My name is Becky and I’m a TV addict. I gave up drugs and alcohol more than 15 years ago, but I can’t kick Bravo (or A&E, MTV and BBC America). Not to mention Hulu, Netflix and Amazon Prime TV. Being a recovering addict who is also a TV fiend means that I recognize addiction on TV. Sometimes it’s part of a fictional storyline and I judge how realistic it is—on a scale of chilling to ridiculous. Other times, it’s “reality” TV and the people are somewhere on the spectrum of complete denial to actively working on recovery. Those are the stories I like the most.
There aren’t any new episodes of Intervention on right now, so lately, I’ve been captivated by Bravo’s Southern Charm. Now in its fourth season, the show follows a group of mostly young, rich, good-looking people as they drink martinis and go to theme parties and polo matches in the picturesque city of Charleston, South Carolina. Some of the characters have reality TV resumes, some are local celebs and all are pretty entertaining. But something is different this season. There’s a subplot about one of the primary character’s recovery.
Kathryn Calhoun Dennis is smart, young, beautiful and neck-deep in her battle with drug addiction. She comes from a prominent old Southern family. Most notably, she is a direct descendant of seventh Vice President of the US, John C. Calhoun. She’s also the granddaughter of long-time SC State Senator, the late Rembert C. Dennis. She’s proof that addiction doesn’t discriminate. Addicts can be hot, privileged and intelligent and still end up fighting for their lives.
Dennis started in season one as a part time cast member: a party girl who slept her way through every guy on the show before settling into a tumultuous relationship with cast-mate Thomas Ravenel. He comes with his own pedigree (son of a former Congressman) and a pile of baggage a mile high. The operative word here is high. In 2007, Ravenel served six months as the SC State Treasurer before being forced to resign because he was arrested for possession of cocaine with intent to distribute. He was sentenced to 10 months in federal prison and three years probation. To this day, he claims the charges were bunk because he was planning to give the coke away, not sell it. Eye roll.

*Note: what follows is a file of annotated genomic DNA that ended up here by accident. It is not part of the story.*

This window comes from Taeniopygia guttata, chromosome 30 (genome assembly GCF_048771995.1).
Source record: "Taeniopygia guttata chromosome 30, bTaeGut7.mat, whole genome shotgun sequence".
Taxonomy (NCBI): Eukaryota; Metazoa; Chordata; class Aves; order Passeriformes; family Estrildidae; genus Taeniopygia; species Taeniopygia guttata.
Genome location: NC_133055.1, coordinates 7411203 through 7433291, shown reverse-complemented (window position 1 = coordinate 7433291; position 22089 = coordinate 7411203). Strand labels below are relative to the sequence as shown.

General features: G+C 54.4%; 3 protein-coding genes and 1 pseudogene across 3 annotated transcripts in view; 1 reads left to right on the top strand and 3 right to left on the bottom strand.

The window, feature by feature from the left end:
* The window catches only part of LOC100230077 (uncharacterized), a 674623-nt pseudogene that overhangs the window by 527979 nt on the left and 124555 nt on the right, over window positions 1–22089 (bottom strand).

Despite an eyebrow-raising age difference (30 years) Dennis and Ravenel were the toast of the town. Then Dennis found out she was pregnant and while her baby mama status secured her a full-time spot on the show for the next three seasons, it also completely derailed her life. While Dennis and Ravenel’s daughter, Kensington Calhoun Ravenel (Kensie), was born happy and healthy March 23, 2014, her parents’ relationship was by then totally nuts. They broke up for good shortly after her birth, with Dennis moving home to her parents’ plantation. Yes, plantations still exist.
Dennis and Ravenel continued their on-again/off-again (read: addict-style) relationship and conceived a second child—a boy, born in late 2015. Dennis seemed to hold it together during both her pregnancies and appeared glowing and happy while Kensie was a baby. Then, shortly after her son’s birth, she completely broke down. After she denied Ravenel any contact with the kids for 12 weeks, he took her to court. She tested positive for marijuana and cocaine in the court-ordered drug test and was ordered to split custody. Shortly after this, she tested positive for drugs again and completely lost custody and visitation.
Viewers were outraged by her behavior, trashing her online and wondering how she could do that to her kids. Those of us who are in recovery, or have ever loved somebody who is in active addiction, understand perfectly. Addicts reach a point where they are no longer in control. The best intentions don’t matter and plans to beat the system fail. Addicts just get high. Sometimes there aren’t any consequences; sometimes you lose your kids, or your life. Luckily, Dennis had a wake up call and checked into rehab in California.
To his credit, Ravenel did his best to raise the kids by himself (in a guest house next-door to his mansion with a live-in nanny). It’s hard to believe that he’s really the doting father he portrays on TV, as he drinks bourbon in every scene. But his own high-functioning addiction aside, he’s navigating a minefield of hurt feelings and murky boundaries. He struggles with wanting to protect his kids, but also understands that having their mom in their lives is ultimately best for them. This scenario is more than good TV drama. It’s all too familiar for anybody whose family has been shattered by addiction.
After returning from rehab, Dennis struggled to stay clean and regain visitation rights. She’s an ordinary addict. Her struggle just happens to be playing out on camera. She goes to yoga, meditates on the beach and tries hard to avoid alcohol and old friends. She’s bashed by all her cast-mates, who then smile to her face when she makes awkward amends. After months, she recently regained visitation rights with the kids.
Kathryn C. Dennis surely faces a rocky road to rebuild her life. It’s hard to get clean even without cameras in your face and the speculation of all your fans (and detractors) following you like a ghost of your old life. This situation is sad on so many levels. On the other hand, these sorts of struggles happen in families all the time and it’s refreshing (and juicy) to watch it on TV.
Do you clap or cringe when you see reality TV shows address addiction? Share your thoughts with me in the comments below.
Photos courtesy of KathrynDennis on Instagram